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Diagnosing Lyme Disease

Diagnosing Lyme Disease

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Diagnosing Lyme

Lyme disease is a clinical diagnosis

According to the CDC, a diagnosis of Lyme disease should be based on symptoms. If you have symptoms of Lyme disease you may be infected, even if your blood test is negative.

It can be especially challenging for Coloradans to receive accurate diagnosis and effective treatment for Lyme and potential co-infections. Many Colorado physicians are not experienced at recognizing the many manifestations of Lyme and co-infections. They may not consider Lyme in the differential diagnosis, especially if their patient has not recently travelled to a known endemic area, or if they do not recall a tick bite. The belief that “Lyme does not exist in Colorado”  often inhibits timely diagnosis and treatment for patients regardless of where they may have been exposed.

It is important for Coloradans who are affected by Lyme disease to be aware of the controversy around diagnosis, testing and treatment so they can make informed choices about their health care. Medical professionals both in Colorado and nationwide approach the diagnosis and treatment of Lyme disease in different ways.

Some professionals and institutions believe that a “Bull’s eye” (Erythema Migrans) rash, or a CDC surveillance criteria positive blood test must be present to diagnose Lyme disease.

Not Everyone Gets a “Bull’s-Eye” Rash

The CDC states that 20%-30% of people with Lyme disease never get a bull’s-eye rash. Physicians that routinely treat Lyme disease are observing that this number is even greater, in nearly 50% of their Lyme patients a rash is absent. Atypical rashes are common and an often overlooked symptom as well. Skin tone may also affect presentation or recognition of rash.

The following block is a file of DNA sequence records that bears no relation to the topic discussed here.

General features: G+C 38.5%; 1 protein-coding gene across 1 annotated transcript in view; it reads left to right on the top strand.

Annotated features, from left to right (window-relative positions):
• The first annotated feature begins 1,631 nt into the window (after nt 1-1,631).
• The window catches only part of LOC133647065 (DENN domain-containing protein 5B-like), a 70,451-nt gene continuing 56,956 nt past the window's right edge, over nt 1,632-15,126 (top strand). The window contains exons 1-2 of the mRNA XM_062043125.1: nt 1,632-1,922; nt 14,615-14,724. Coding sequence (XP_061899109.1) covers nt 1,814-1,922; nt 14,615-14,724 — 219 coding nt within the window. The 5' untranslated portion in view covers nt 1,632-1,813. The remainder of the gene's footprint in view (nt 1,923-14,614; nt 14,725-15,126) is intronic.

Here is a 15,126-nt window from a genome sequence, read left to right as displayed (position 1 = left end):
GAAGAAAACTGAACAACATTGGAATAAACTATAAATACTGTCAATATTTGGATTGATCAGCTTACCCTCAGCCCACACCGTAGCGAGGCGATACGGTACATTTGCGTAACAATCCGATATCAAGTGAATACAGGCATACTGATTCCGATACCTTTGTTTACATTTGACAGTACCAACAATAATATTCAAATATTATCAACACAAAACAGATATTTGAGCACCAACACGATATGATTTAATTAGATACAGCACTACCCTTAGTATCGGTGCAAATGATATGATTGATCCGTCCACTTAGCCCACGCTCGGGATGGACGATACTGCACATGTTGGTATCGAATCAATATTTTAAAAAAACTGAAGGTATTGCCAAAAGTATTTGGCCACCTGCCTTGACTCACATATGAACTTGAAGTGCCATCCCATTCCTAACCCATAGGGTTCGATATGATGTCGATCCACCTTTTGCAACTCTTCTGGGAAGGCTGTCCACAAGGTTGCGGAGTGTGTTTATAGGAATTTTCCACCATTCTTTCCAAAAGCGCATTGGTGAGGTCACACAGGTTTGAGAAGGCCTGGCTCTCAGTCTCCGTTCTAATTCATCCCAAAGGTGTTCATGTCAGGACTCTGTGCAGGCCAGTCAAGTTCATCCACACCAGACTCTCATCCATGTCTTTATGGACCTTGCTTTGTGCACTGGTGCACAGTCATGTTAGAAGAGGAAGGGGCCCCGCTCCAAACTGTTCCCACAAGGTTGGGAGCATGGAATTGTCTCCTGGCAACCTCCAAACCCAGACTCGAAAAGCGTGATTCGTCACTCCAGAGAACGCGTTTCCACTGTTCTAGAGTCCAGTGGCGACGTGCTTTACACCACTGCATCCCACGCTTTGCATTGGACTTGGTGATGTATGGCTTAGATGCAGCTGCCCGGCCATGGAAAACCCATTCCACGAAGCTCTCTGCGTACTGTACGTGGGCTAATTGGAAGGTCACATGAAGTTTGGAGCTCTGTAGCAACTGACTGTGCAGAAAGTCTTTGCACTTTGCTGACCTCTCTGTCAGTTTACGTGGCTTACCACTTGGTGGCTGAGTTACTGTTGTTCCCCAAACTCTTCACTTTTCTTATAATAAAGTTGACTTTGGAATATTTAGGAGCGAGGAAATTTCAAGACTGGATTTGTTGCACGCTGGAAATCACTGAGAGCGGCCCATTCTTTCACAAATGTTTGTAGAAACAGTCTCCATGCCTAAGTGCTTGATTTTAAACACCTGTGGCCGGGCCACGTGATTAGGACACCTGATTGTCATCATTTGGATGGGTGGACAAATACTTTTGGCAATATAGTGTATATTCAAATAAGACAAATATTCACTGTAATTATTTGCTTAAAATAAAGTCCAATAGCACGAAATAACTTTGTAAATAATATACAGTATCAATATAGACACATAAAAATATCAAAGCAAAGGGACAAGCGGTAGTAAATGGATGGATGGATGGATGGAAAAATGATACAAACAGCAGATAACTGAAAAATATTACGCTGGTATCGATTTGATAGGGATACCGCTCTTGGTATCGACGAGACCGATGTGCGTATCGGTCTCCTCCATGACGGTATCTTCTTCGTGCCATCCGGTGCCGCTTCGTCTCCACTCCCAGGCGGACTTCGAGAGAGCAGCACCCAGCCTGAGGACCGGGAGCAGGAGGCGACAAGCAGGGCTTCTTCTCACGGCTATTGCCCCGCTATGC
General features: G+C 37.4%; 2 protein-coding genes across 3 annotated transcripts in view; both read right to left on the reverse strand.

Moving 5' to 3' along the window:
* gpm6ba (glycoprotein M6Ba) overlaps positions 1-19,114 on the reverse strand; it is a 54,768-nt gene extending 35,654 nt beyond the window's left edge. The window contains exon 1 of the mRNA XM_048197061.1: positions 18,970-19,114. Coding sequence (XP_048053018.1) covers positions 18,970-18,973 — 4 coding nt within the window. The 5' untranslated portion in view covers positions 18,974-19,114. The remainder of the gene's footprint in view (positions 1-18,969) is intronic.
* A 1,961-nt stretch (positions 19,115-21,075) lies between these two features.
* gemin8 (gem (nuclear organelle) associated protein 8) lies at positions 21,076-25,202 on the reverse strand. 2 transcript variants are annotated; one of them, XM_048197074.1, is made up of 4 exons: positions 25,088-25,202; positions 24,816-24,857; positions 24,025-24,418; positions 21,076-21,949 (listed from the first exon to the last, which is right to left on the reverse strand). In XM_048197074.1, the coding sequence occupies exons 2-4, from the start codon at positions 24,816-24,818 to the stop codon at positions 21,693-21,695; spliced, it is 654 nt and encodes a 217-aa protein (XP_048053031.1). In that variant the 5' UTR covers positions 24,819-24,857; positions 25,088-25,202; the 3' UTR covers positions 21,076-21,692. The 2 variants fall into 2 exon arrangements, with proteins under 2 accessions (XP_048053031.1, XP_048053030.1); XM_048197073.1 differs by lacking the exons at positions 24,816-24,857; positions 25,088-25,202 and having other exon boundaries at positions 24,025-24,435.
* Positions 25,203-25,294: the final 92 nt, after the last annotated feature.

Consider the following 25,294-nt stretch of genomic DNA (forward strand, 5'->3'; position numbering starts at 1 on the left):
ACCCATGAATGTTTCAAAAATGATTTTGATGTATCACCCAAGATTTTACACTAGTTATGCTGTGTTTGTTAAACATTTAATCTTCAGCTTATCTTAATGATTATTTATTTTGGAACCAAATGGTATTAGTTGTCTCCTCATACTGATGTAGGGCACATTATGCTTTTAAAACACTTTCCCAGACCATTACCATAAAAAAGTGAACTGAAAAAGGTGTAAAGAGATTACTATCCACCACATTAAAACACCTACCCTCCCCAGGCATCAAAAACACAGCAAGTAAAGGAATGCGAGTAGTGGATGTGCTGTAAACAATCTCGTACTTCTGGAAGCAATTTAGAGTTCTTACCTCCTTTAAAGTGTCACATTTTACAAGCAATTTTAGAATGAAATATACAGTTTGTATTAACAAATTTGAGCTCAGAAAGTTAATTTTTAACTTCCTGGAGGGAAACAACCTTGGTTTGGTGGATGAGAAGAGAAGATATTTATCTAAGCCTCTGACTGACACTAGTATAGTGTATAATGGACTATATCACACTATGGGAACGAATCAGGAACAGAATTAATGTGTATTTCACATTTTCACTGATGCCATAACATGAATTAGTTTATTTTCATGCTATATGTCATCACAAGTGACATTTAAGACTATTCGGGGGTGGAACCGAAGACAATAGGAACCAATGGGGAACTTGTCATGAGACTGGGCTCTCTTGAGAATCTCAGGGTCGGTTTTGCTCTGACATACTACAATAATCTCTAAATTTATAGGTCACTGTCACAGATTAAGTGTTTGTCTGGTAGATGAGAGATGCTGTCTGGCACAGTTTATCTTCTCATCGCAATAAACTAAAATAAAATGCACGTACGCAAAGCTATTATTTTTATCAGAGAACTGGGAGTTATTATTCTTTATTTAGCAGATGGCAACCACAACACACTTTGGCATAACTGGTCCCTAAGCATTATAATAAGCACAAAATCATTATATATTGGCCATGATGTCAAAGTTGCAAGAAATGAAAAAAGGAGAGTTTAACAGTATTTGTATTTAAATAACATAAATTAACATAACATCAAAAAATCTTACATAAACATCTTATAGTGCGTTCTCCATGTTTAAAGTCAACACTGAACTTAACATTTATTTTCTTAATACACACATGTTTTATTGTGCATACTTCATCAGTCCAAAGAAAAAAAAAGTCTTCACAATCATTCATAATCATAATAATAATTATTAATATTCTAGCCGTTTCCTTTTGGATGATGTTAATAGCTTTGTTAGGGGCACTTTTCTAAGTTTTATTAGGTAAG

Variuos presentations of EM(Bull's eye) rash on various skin tones

Blood tests for Lyme disease can be inaccurate

Blood tests for Lyme disease and co-infections may result in false negatives and false positives, and tests are not always available for some of the co-infections that may appear as a co-infection with Lyme.

Due to lack of reliable direct testing methods, diagnosis may be supported by laboratory testing but, cannot be “ruled out” through negative test results.

There are several laboratories that specialize in the testing for Lyme and other tick-borne diseases.

Varied presentations of Lyme disease

Lyme is a multi-systemic disease. Lyme may present in a traditional way, with symptoms of joint pain, fevers, and a bulls-eye rash. Lyme disease may also present as emotional difficulties, memory loss, or extreme fatigue, without the presence of joint pain, or a bulls-eye rash. In children, Lyme can mimic ADHD or learning disabilities.